Business / CSRC to bolster up stock market

CSRC to strengthen oversight, regulation

By Chen Jia (China Daily) Updated: 2012-10-12 10:14

Supervision of listed companies in the growth enterprise market will be strengthened and special regulations are ready for unlisted small-scale businesses, in order to prevent illegal stock transactions and protect investors' interests, China's top securities regulator said on Thursday.

The China Securities Regulatory Commission announced it will split the Listed Company Supervision Department into two parts, and one of them will specifically be in charge of regulating companies trading stocks on the ChiNext Board, China's Nasdaq-style growth enterprise board on the Shenzhen Stock Exchange.

"This new department will enhance the supervision of public companies in the growth enterprise market, helping to improve the financing environment for innovative industries," said an official from the commission.

The ChiNext Board, which started trading on Oct 30, 2009, mainly lists high-tech companies and those with high growth potential.

By Sept 9, there were 355 companies on the board with a total share value of 869.1 billion yuan ($138.4 billion), according to the commission.

"The ChiNext has contributed greatly to the development of innovative and strategic emerging industries," the official said.

"The improvement of specific regulations will help to facilitate financing for the real economy."

The other new department will take charge of the regulation of the main board on the Shanghai Stock Exchange and the Shenzhen small- and medium-sized enterprises board.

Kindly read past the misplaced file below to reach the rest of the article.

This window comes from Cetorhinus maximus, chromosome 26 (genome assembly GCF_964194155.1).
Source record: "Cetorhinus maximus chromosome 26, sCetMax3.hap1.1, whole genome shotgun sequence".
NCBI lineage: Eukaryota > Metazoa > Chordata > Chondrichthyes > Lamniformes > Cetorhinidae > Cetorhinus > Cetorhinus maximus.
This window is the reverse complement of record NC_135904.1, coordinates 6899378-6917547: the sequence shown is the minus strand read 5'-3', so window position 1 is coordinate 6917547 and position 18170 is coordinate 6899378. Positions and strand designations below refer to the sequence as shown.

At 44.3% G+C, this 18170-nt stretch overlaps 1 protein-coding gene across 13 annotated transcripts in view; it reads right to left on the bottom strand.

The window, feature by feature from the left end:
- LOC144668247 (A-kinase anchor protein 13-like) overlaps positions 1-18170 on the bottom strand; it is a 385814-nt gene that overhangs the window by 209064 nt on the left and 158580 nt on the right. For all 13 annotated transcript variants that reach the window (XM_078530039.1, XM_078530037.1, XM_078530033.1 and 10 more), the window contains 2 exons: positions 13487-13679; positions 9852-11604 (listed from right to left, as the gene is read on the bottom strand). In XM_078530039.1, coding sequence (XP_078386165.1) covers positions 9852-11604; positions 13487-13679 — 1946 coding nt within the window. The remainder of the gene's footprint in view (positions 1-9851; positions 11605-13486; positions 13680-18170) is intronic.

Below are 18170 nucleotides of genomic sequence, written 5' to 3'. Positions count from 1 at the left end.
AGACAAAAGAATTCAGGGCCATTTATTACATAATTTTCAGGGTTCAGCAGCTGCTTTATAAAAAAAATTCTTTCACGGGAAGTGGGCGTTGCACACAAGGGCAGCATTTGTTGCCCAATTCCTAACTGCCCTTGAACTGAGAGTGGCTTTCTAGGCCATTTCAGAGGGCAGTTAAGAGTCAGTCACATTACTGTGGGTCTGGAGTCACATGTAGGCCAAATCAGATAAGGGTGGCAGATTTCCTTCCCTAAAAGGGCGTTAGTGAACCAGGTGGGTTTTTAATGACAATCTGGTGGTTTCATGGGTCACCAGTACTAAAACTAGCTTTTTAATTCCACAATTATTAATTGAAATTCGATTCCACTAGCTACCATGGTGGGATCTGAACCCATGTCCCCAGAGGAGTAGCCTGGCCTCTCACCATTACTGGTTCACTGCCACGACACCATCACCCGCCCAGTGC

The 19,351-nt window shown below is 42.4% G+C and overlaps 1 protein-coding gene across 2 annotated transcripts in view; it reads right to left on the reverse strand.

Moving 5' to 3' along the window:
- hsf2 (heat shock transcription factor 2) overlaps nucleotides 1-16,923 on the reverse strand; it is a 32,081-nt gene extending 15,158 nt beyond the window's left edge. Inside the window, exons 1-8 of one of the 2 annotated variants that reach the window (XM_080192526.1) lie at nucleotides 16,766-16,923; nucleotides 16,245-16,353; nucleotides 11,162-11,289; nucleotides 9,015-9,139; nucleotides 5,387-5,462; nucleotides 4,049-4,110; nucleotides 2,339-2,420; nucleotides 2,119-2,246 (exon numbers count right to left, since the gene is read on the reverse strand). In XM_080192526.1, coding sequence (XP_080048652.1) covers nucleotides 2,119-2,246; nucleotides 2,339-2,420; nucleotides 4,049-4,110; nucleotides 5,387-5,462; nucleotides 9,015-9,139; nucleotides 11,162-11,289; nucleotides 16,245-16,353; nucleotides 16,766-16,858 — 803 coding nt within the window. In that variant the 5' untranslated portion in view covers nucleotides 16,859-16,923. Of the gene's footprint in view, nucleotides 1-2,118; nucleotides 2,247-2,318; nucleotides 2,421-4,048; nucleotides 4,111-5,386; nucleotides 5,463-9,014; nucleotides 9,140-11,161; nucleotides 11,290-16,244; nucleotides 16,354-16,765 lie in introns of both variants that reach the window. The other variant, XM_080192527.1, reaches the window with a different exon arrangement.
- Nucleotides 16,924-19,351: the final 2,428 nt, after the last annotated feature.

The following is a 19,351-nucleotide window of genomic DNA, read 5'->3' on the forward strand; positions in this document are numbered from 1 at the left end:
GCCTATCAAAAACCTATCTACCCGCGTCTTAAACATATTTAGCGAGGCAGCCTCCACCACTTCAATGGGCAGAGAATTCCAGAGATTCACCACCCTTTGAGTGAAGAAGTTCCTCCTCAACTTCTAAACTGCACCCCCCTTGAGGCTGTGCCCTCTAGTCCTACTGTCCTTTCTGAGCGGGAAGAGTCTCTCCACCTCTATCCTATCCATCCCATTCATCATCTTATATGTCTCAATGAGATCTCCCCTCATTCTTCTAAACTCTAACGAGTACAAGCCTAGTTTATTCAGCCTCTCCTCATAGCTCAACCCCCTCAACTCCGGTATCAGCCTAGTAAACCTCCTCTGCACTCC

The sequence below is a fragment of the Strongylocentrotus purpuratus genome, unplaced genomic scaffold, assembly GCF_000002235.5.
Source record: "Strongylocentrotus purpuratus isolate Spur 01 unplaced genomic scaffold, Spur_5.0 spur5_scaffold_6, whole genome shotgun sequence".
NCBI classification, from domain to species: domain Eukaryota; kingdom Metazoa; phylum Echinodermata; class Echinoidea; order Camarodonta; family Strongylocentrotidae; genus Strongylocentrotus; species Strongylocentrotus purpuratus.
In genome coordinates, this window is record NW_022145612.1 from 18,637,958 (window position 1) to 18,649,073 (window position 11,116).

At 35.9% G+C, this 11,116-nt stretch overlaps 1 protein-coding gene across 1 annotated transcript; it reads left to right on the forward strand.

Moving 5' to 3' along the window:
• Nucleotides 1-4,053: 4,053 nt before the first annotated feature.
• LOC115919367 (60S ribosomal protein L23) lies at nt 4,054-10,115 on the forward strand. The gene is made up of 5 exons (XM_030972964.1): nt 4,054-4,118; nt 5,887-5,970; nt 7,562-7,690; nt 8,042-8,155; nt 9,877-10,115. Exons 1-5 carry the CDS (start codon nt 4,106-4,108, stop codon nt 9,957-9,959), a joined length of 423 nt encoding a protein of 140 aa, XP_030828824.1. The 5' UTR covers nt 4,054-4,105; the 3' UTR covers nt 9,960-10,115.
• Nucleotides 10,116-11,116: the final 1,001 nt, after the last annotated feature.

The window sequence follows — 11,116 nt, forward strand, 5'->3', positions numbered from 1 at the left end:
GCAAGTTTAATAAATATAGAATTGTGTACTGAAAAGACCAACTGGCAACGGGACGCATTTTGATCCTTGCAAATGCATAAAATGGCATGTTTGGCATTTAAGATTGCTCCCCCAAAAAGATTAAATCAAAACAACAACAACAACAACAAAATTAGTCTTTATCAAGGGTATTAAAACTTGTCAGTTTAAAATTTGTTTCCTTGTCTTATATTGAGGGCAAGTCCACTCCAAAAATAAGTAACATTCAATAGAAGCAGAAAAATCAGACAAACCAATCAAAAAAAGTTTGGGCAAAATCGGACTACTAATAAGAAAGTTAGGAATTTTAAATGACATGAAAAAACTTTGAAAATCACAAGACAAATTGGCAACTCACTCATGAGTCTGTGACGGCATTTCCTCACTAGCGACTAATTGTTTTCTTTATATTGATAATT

Besides companies listed on the exchanges, unlisted public companies will also be included in the commission's regulatory system from the beginning of 2013.

Unlisted public companies under the commission's supervision should have more than 200 holders of privately issued shares. Rules related to unlisted public companies were issued by the commission on Thursday.

The commission said key employees can hold their own companies' shares, which would help to encourage their loyalty and prevent illegal transactions.

It also clarified that a stock issuing plan to raise money amounting to less than 20 percent of the company's net asset value within a year does not require the commission's approval.

"The new regulations will encourage unlisted companies to publicize information and prevent insider trading, which will encourage the healthier and more diverse development of China's capital market," the commission official said.

Ba Shusong, deputy director-general of the Development Research Center of the State Council, told China Economic Times that the adjustment of industrial structure and the growth of the private sector require the rapid development of a diversified financial system.

The improved securities regulation of small-scale companies can accelerate reforms in the financial sector and balance the capital market structure between stock and bond financing, Ba said.

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